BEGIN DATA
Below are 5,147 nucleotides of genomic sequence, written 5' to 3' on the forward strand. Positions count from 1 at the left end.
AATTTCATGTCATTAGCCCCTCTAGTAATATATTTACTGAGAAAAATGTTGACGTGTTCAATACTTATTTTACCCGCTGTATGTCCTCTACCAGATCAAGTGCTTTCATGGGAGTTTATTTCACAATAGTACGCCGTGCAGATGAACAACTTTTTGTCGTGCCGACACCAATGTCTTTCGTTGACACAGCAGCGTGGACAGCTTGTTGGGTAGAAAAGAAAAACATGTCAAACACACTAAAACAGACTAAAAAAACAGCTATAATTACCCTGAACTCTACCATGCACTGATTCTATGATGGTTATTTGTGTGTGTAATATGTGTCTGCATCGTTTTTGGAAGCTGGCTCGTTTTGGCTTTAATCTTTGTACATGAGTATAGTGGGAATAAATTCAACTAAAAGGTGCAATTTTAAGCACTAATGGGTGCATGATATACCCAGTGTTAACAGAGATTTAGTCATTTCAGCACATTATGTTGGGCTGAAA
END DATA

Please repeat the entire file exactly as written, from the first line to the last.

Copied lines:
Below are 5,147 nucleotides of genomic sequence, written 5' to 3' on the forward strand. Positions count from 1 at the left end.
AATTTCATGTCATTAGCCCCTCTAGTAATATATTTACTGAGAAAAATGTTGACGTGTTCAATACTTATTTTACCCGCTGTATGTCCTCTACCAGATCAAGTGCTTTCATGGGAGTTTATTTCACAATAGTACGCCGTGCAGATGAACAACTTTTTGTCGTGCCGACACCAATGTCTTTCGTTGACACAGCAGCGTGGACAGCTTGTTGGGTAGAAAAGAAAAACATGTCAAACACACTAAAACAGACTAAAAAAACAGCTATAATTACCCTGAACTCTACCATGCACTGATTCTATGATGGTTATTTGTGTGTGTAATATGTGTCTGCATCGTTTTTGGAAGCTGGCTCGTTTTGGCTTTAATCTTTGTACATGAGTATAGTGGGAATAAATTCAACTAAAAGGTGCAATTTTAAGCACTAATGGGTGCATGATATACCCAGTGTTAACAGAGATTTAGTCATTTCAGCACATTATGTTGGGCTGAAA